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"Affordable" Care Act - Isn't.
How Will It Effect The Healthcare Industry

Nov 8, 2016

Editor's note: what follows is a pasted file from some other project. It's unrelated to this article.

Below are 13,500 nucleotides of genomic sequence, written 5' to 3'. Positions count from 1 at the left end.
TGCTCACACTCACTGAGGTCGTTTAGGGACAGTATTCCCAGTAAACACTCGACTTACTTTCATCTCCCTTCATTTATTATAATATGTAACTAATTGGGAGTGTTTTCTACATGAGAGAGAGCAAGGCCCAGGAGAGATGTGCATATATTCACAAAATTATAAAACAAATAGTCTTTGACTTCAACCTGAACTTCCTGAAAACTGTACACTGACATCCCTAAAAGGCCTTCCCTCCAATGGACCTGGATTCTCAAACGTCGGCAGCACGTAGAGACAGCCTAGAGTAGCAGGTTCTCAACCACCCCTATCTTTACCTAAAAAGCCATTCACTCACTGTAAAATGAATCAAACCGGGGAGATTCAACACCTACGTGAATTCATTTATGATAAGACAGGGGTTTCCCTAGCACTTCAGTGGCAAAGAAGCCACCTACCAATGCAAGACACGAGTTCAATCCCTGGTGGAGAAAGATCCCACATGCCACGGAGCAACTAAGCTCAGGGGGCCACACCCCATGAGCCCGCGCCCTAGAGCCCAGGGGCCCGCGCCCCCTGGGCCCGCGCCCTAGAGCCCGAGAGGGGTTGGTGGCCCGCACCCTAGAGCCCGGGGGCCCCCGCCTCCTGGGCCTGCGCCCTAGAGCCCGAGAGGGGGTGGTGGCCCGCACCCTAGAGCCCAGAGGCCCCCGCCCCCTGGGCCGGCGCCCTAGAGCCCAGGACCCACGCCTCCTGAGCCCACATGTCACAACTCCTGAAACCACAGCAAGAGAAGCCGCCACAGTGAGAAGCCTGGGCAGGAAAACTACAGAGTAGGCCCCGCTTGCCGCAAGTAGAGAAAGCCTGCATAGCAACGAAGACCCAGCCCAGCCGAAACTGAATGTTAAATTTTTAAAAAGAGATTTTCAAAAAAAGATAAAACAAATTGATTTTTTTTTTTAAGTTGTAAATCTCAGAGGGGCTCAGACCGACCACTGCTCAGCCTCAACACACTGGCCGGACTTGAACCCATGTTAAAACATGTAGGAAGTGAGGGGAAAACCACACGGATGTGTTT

The Affordable Care Act (aka Obamacare) was passed in March of 2010 contrary to the wishes of the general population. The majority of people were not in favor of this program but the Democratic Congress and President Obama found a way to get it passed. The President made promises such as "it won't cost you a nickle more" and "if you want to use your current doctor, you can use your current doctor" and "you can keep your current insurance company". We found these statements to be totally false. The program was supposed to provide health insurance to 30 million poor and uninsured Americans, what it did, was to force many Americans with insurance to be dropped from their existing carrier and enrolled in Obamacare with less coverage at higher rates with another insurance provider. Some uninsured have obtained coverage, the numbers are difficult to verify - but it appears the total number now insured under the program (both previously insured and uninsured) is about 16 million - far short of the projections. Complicating the matter, many of the primary insurance carriers are dropping out of the program, leaving most of those whom need this insurance with few choices of carriers and often with only one choice - so much for competitive rates. As rates continue to increase, fewer young adults (presumably those with fewer care issues) are dropping out and electing to pay the penalty tax rather than the higher rates. This makes the problem tougher as those premiums from healthier young adults were suppose to offset the higher costs of caring for the elderly.